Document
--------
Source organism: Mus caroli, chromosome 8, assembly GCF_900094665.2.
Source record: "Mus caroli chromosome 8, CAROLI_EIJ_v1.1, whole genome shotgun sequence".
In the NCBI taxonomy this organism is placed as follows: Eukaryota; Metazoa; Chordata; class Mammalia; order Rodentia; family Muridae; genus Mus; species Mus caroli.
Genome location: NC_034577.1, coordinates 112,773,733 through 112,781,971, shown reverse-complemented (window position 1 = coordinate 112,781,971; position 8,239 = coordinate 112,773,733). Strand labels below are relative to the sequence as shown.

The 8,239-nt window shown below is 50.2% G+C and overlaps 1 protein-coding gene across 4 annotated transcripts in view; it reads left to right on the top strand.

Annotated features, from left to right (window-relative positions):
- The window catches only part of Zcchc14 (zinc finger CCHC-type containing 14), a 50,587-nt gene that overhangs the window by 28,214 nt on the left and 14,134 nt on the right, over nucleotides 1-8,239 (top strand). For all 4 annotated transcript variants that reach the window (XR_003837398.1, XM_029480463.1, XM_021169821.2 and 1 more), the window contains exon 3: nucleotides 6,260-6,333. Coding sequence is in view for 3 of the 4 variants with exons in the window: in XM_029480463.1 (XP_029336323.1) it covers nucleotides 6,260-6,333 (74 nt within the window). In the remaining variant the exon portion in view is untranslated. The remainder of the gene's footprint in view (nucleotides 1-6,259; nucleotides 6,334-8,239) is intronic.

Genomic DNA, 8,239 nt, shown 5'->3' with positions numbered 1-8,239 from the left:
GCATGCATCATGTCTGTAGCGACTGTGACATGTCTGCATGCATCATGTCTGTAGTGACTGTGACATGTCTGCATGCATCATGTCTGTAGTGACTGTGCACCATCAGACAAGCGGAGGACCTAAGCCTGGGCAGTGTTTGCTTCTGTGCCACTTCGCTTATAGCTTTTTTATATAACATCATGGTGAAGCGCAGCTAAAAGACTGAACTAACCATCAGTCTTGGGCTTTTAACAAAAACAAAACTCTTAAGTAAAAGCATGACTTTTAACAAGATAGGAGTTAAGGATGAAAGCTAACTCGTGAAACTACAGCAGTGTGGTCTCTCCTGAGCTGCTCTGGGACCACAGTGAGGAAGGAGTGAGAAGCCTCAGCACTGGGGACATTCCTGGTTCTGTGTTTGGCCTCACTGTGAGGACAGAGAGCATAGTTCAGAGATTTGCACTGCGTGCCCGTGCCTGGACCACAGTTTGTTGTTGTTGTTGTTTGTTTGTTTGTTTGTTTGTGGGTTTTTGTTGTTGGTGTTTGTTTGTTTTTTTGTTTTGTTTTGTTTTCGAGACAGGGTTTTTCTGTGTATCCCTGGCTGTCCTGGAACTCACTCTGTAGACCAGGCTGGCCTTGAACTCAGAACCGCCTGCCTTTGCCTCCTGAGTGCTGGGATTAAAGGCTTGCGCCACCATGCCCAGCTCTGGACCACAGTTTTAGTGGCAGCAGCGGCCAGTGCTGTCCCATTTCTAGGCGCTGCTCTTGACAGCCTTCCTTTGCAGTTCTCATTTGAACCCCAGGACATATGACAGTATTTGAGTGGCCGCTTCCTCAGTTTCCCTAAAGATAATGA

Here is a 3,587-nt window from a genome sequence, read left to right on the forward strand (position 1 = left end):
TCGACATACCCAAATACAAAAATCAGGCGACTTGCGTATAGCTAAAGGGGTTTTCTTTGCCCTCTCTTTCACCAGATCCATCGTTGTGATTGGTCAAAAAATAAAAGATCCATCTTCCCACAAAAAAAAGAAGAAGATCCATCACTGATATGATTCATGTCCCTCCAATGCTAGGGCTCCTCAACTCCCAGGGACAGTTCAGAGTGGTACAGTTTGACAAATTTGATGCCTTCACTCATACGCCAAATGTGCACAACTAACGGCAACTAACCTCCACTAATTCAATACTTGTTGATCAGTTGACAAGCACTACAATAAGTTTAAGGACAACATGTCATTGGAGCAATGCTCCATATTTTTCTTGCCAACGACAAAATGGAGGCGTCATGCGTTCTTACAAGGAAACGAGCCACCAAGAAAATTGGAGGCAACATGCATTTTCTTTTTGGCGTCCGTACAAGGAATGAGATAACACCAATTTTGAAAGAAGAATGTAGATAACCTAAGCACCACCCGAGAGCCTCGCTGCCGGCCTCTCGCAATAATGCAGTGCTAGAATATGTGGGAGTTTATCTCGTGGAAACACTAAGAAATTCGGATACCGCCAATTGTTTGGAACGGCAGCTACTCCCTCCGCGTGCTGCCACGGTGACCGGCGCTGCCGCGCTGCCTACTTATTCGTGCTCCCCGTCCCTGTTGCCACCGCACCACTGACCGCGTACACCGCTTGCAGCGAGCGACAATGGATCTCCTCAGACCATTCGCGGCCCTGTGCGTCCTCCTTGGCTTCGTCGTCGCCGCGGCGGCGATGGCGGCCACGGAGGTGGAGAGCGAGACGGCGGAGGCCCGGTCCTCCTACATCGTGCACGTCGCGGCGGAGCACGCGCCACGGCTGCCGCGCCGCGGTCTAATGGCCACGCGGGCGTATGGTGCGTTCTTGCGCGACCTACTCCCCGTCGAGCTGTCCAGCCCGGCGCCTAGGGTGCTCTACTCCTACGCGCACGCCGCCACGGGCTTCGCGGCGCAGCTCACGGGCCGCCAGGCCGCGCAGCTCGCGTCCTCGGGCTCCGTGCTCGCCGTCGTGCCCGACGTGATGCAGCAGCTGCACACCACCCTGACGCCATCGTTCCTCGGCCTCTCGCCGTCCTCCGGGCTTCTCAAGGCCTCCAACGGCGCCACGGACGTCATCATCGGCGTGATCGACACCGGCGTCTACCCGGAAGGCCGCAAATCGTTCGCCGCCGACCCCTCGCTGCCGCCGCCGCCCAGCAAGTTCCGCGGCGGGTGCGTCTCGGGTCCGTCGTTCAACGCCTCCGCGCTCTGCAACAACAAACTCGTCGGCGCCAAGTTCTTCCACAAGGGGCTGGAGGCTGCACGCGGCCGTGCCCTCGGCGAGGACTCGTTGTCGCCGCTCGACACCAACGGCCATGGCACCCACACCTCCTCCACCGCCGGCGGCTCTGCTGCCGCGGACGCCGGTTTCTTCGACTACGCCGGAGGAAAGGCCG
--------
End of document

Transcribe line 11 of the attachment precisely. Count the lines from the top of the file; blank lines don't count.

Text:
TCGACATACCCAAATACAAAAATCAGGCGACTTGCGTATAGCTAAAGGGGTTTTCTTTGCCCTCTCTTTCACCAGATCCATCGTTGTGATTGGTCAAAAAATAAAAGATCCATCTTCCCACAAAAAAAAGAAGAAGATCCATCACTGATATGATTCATGTCCCTCCAATGCTAGGGCTCCTCAACTCCCAGGGACAGTTCAGAGTGGTACAGTTTGACAAATTTGATGCCTTCACTCATACGCCAAATGTGCACAACTAACGGCAACTAACCTCCACTAATTCAATACTTGTTGATCAGTTGACAAGCACTACAATAAGTTTAAGGACAACATGTCATTGGAGCAATGCTCCATATTTTTCTTGCCAACGACAAAATGGAGGCGTCATGCGTTCTTACAAGGAAACGAGCCACCAAGAAAATTGGAGGCAACATGCATTTTCTTTTTGGCGTCCGTACAAGGAATGAGATAACACCAATTTTGAAAGAAGAATGTAGATAACCTAAGCACCACCCGAGAGCCTCGCTGCCGGCCTCTCGCAATAATGCAGTGCTAGAATATGTGGGAGTTTATCTCGTGGAAACACTAAGAAATTCGGATACCGCCAATTGTTTGGAACGGCAGCTACTCCCTCCGCGTGCTGCCACGGTGACCGGCGCTGCCGCGCTGCCTACTTATTCGTGCTCCCCGTCCCTGTTGCCACCGCACCACTGACCGCGTACACCGCTTGCAGCGAGCGACAATGGATCTCCTCAGACCATTCGCGGCCCTGTGCGTCCTCCTTGGCTTCGTCGTCGCCGCGGCGGCGATGGCGGCCACGGAGGTGGAGAGCGAGACGGCGGAGGCCCGGTCCTCCTACATCGTGCACGTCGCGGCGGAGCACGCGCCACGGCTGCCGCGCCGCGGTCTAATGGCCACGCGGGCGTATGGTGCGTTCTTGCGCGACCTACTCCCCGTCGAGCTGTCCAGCCCGGCGCCTAGGGTGCTCTACTCCTACGCGCACGCCGCCACGGGCTTCGCGGCGCAGCTCACGGGCCGCCAGGCCGCGCAGCTCGCGTCCTCGGGCTCCGTGCTCGCCGTCGTGCCCGACGTGATGCAGCAGCTGCACACCACCCTGACGCCATCGTTCCTCGGCCTCTCGCCGTCCTCCGGGCTTCTCAAGGCCTCCAACGGCGCCACGGACGTCATCATCGGCGTGATCGACACCGGCGTCTACCCGGAAGGCCGCAAATCGTTCGCCGCCGACCCCTCGCTGCCGCCGCCGCCCAGCAAGTTCCGCGGCGGGTGCGTCTCGGGTCCGTCGTTCAACGCCTCCGCGCTCTGCAACAACAAACTCGTCGGCGCCAAGTTCTTCCACAAGGGGCTGGAGGCTGCACGCGGCCGTGCCCTCGGCGAGGACTCGTTGTCGCCGCTCGACACCAACGGCCATGGCACCCACACCTCCTCCACCGCCGGCGGCTCTGCTGCCGCGGACGCCGGTTTCTTCGACTACGCCGGAGGAAAGGCCG